Superiority of a cognitive education with photographs over ABCD criteria in the education of the general population to the early detection of melanoma: A randomized study

Authors

  • Sophie Girardi,

    1. Department of Dermatology Hôpital Ste Marguerite, Assistance Publique des hôpitaux de Marseille andResearch unit LIMP EA 3291 Université de la méditerranée, Marseille, France
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  • Caroline Gaudy,

    1. Department of Dermatology Hôpital Ste Marguerite, Assistance Publique des hôpitaux de Marseille andResearch unit LIMP EA 3291 Université de la méditerranée, Marseille, France
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  • Joanny Gouvernet,

    1. Research unit LERTIM Université de la méditerranée, Marseille, France
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  • Jacques Teston,

    1. Occupational Medecine Service of Eurocopter, Marignane, France
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  • Marie Aleth Richard,

    1. Department of Dermatology Hôpital Ste Marguerite, Assistance Publique des hôpitaux de Marseille andResearch unit LIMP EA 3291 Université de la méditerranée, Marseille, France
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  • Jean-Jacques Grob

    Corresponding author
    1. Department of Dermatology Hôpital Ste Marguerite, Assistance Publique des hôpitaux de Marseille andResearch unit LIMP EA 3291 Université de la méditerranée, Marseille, France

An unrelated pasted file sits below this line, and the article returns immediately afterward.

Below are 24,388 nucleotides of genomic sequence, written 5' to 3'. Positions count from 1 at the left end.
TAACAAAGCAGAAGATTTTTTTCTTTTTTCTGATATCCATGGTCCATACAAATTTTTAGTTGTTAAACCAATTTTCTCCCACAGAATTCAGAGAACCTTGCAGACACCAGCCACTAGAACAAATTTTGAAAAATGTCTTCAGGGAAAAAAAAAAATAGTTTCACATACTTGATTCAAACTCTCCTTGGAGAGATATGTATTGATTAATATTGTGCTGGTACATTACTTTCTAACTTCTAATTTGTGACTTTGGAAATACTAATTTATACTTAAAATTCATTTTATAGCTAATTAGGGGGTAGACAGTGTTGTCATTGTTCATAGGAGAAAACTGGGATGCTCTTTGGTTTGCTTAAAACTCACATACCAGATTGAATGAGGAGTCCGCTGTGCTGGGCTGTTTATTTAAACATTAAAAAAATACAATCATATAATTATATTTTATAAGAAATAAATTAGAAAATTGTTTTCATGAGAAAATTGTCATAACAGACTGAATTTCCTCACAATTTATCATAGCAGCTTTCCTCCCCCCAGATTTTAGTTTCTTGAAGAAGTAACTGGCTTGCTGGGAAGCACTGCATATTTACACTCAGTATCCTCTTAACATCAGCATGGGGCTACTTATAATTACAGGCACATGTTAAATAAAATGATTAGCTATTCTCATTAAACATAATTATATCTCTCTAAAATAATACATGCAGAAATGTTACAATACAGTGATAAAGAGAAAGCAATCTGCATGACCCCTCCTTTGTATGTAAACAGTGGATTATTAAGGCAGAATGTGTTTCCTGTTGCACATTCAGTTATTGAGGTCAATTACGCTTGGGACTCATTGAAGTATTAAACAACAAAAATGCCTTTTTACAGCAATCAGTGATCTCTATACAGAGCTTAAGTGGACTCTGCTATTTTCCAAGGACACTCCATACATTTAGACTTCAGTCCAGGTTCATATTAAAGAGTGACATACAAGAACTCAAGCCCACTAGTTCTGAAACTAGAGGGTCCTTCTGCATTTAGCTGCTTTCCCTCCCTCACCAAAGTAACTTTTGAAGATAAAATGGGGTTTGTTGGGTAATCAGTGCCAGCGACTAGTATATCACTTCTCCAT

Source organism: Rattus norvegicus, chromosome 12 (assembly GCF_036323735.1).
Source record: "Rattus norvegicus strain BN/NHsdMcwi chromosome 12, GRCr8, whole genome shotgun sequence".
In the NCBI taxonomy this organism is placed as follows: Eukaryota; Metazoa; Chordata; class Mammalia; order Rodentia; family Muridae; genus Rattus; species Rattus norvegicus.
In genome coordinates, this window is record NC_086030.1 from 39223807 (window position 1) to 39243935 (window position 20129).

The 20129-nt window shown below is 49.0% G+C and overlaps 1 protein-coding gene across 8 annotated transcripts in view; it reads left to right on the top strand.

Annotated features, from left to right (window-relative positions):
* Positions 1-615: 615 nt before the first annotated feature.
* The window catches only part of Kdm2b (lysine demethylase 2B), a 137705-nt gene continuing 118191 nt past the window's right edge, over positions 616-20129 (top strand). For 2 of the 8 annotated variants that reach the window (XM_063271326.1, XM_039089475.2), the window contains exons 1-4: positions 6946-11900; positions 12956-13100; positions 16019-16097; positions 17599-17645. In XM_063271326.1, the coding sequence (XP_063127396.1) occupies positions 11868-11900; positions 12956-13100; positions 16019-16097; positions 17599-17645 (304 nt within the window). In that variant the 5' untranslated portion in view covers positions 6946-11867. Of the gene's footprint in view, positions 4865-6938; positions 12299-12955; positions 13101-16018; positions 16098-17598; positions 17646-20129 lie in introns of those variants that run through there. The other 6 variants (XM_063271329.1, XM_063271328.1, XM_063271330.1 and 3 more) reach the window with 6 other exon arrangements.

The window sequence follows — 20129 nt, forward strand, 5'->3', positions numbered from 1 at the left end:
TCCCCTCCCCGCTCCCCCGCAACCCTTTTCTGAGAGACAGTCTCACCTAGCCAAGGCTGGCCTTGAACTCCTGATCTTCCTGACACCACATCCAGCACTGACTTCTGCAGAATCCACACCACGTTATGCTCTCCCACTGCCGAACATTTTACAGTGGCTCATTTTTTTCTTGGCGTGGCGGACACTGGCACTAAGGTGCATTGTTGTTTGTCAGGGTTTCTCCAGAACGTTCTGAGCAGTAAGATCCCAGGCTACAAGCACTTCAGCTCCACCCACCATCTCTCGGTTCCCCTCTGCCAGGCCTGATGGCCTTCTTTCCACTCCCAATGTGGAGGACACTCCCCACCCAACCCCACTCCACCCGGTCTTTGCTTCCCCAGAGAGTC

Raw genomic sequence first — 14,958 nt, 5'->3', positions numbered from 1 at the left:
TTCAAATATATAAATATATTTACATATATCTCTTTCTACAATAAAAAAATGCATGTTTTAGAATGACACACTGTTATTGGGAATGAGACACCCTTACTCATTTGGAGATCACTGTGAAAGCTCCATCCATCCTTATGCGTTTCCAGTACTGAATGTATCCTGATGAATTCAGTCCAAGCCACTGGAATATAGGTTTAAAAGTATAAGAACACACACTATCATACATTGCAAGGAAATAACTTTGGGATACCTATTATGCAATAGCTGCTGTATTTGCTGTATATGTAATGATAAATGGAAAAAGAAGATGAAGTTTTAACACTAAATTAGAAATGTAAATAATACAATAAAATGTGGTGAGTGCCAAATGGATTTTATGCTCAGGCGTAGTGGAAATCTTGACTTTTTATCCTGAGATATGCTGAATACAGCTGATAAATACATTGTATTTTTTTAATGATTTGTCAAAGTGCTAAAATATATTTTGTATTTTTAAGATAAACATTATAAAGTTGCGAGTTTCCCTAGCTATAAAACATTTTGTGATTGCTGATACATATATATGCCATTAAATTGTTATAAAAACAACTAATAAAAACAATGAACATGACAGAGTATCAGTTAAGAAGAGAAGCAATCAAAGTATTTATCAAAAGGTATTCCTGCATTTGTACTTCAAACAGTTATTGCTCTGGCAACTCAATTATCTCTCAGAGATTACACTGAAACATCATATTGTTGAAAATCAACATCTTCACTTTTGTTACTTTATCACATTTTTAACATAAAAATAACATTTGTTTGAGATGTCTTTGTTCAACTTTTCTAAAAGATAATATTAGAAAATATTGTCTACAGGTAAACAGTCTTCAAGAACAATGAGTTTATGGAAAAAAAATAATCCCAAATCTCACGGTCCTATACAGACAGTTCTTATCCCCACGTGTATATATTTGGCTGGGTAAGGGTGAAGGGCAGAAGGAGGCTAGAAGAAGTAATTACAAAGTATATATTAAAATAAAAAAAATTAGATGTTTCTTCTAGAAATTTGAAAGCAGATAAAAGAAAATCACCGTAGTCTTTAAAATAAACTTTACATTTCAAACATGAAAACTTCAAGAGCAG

• Service de Dermatologie, Hôpital Ste. Marguerite, 270 Boulevard Ste. Marguerite, 13009 Marseille, France
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    • Fax: +33-0-491744781


Abstract

Most education campaigns for melanoma (MM) detection in the general population have used the “ABCD” algorithm, although recognition of objects in the real life is based on a holistic image recognition rather than on analytic criteria. The objective was to compare analytic (ABCD) and cognitive (photographs) strategies for teaching self-recognition of MM. A prospective 4-arm stratified randomized trial in 255 individuals compared 3 realistic educative interventions by leaflets: 1) ABCD algorithm (“ABCD”), 2) a set of photographs chosen to stimulate recognition of MM among benign pigmented lesions (“Cog”), 3) photographs + explanations (“Cog-Ex” arm) and 4) no intervention (“NI”). A 40-slides test was performed before intervention (T0), 1 week after (T1) and after induction of anxiety (T2). In the “ABCD” arm, sensitivity slightly improved (80 to 83.8%, p = 0.04), but specificity dropped from 65.1 to 56.3% (p < 0.001), with no benefit in accuracy as compared to “NI”. In “Cog”arm, there was no change in sensitivity, but a strong increase in specificity (65.9 to 81.1%, p < 0.001) and accuracy (42.1 to 53.1%, p < 0.001). “Cog-ex” resulted in similar although lower benefit. Under stress (T2), there was a dramatic loss of specificity and accuracy in “ABCD”arm (65.1 to 44.1%, p < 0.001 and 40.8% to 35.8%, p ≤ 0.001) without higher gain in sensitivity, while sensitivity and accuracy increased (p < 0.005) after “Cog” leaflet, without decreasing specificity. Finally, the “ABCD” message alone does not seem efficacious and is even worse in the context of anxiety, whereas a quick look at a few photographs is sufficient to improve the ability of the laymen to recognize a MM just by optimizing their spontaneous image recognition capacities. Education by photographs is a realistic strategy which should replace or complete “ABCD” message in the campaigns for self-detection of MM. © 2005 Wiley-Liss, Inc.

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